Tall, thin women face a greater risk of infection with nontuberculous mycobacteria (NTM), cousins of the organism that causes tuberculosis, according to researchers at National Jewish Health. Women with NTM infections also showed a weakened immune response associated with their fat cells, in a paper published in the Jan. 15, 2013, issue of The American Journal of Respiratory and Critical Care.
"Nontuberculous mycobacteria are widespread in the environment, yet only some people develop infections," said Edward Chan, MD, senior author and professor of medicine at National Jewish Health. "These findings help us identify who is at greater risk for the disease, and may point to more effective therapies down the road."
There are dozens of NTM species. Although the organisms can infect skin and other body parts, they most commonly infect the lungs. Lung infections are very difficult to treat, often requiring surgery and years of therapy with powerful intravenous antibiotics. NTM infections can be fatal. Evidence suggests that infections have been rising in recent decades.
NTM species are widespread in water and soil, yet only about five to six people per 100,000 develop NTM infections each year; the incidence is higher in individuals older than 50. An estimated 30,000 to 120,000 people in the US currently have NTM infections. Researchers at National Jewish Health, which sees more NTM infections than any other medical center in the world, tried to figure out why only some exposed patients develop these difficult infections.
Elderly women represent the vast majority of NTM patients, accounting for 85 percent of the patients seen at National Jewish Health during the study, and averaging about 64 years of age. The researchers chose to compare the NTM patients with control subjects at an osteoporosis clinic because these individuals were similar age, race, and gender as the NTM patients.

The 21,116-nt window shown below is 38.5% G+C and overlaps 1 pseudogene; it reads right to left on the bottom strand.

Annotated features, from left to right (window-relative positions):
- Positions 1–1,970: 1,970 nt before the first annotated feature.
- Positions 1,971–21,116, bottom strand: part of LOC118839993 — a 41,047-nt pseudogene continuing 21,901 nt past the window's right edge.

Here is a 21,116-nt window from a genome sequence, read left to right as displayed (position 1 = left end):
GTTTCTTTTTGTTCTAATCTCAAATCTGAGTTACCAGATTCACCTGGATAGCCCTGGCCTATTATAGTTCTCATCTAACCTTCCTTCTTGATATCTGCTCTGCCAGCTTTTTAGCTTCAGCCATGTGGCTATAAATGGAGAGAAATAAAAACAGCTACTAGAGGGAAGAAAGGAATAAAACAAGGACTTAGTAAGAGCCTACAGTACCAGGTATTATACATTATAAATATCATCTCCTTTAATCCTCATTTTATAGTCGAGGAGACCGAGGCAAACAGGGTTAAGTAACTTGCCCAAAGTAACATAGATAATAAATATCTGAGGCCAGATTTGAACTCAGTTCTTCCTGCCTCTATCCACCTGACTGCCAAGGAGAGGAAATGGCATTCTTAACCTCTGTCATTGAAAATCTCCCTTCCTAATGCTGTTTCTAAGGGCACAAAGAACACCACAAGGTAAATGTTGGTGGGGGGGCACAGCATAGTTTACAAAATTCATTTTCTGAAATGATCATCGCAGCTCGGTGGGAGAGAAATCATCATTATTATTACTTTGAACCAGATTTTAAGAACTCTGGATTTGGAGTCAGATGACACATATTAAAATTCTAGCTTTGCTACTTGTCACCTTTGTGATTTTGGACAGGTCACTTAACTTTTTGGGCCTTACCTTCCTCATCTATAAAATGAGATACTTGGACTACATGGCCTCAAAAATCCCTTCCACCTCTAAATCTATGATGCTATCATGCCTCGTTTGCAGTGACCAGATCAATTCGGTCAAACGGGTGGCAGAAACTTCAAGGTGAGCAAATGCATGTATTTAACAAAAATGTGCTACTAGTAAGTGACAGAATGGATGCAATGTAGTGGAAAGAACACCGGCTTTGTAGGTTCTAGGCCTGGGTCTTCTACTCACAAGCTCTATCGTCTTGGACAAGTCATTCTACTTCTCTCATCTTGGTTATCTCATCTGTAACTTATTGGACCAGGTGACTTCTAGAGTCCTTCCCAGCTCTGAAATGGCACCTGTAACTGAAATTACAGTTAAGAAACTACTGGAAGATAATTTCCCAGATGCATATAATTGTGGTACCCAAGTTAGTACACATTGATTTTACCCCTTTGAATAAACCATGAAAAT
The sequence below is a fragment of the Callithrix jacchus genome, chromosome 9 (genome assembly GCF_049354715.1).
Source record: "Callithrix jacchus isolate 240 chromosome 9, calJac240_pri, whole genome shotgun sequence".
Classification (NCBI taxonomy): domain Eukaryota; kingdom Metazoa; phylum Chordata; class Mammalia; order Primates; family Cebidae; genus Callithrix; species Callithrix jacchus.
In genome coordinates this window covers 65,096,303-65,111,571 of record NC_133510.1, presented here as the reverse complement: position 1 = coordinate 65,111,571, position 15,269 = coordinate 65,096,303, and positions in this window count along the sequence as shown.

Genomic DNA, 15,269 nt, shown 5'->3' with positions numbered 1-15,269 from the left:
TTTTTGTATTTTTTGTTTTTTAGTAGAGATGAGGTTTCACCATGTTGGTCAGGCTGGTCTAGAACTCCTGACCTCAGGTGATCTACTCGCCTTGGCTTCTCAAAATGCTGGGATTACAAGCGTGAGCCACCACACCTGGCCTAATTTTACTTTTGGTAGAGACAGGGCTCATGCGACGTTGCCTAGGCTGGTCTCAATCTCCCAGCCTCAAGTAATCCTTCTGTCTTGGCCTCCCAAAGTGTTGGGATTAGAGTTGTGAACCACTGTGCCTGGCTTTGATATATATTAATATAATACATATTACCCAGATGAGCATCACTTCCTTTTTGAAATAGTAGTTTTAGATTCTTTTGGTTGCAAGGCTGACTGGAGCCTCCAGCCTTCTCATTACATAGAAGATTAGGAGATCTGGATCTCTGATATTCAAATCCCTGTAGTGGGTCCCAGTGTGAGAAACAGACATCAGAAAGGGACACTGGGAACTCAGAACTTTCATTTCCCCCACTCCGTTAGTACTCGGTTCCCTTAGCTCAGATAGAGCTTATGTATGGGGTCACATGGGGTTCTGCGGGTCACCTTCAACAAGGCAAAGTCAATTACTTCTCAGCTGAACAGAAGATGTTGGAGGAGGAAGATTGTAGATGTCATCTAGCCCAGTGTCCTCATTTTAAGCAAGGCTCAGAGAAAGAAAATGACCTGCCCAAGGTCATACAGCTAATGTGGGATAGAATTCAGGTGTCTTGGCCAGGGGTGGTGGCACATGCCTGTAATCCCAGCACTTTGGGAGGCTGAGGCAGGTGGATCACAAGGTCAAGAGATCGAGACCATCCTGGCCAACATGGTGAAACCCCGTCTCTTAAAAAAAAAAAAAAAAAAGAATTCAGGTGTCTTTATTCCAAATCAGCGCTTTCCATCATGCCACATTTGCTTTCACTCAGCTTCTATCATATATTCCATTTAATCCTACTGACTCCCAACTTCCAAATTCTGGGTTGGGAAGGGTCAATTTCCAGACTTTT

When compared to the women visiting the osteoporosis clinic, the NTM patients were on average almost two inches taller, had body mass indices almost two points lower and 5.7 pounds less fat on their bodies. The NTM patients also more frequently had concave chests, a condition known as pectus excavatum, and scoliosis, or curvature of the spine.
"Tall, thin women definitely appear to be more susceptible to NTM infections," said Dr. Chan. "They share some characteristics of people with Marfan syndrome. Since Marfan syndrome is caused by a mutation in the fibrillin-1 gene, we plan to look at that gene as a potential source of NTM susceptibility."
In addition to body type, NTM patients also differed in their immune response. Fat cells produce hormones, leptin and adiponectin, known to regulate both weight and immune function. Leptin production generally increases as people grow fatter. It also helps stimulate the immune system to fight infections. Adiponectin, an immunosuppressive hormone, generally decreases as people grow fatter. While these standard relationships held for the control subjects, they broke down for NTM patients with levels of these fat-derived hormones varying only minimally with body fat in NTM patients.
"In addition to body type, NTM patients also appeared to have some dysregulation of their immune response, which could increase their susceptibility to NTM infections," said co-author Michael Iseman, MD, professor of medicine at National Jewish Health.
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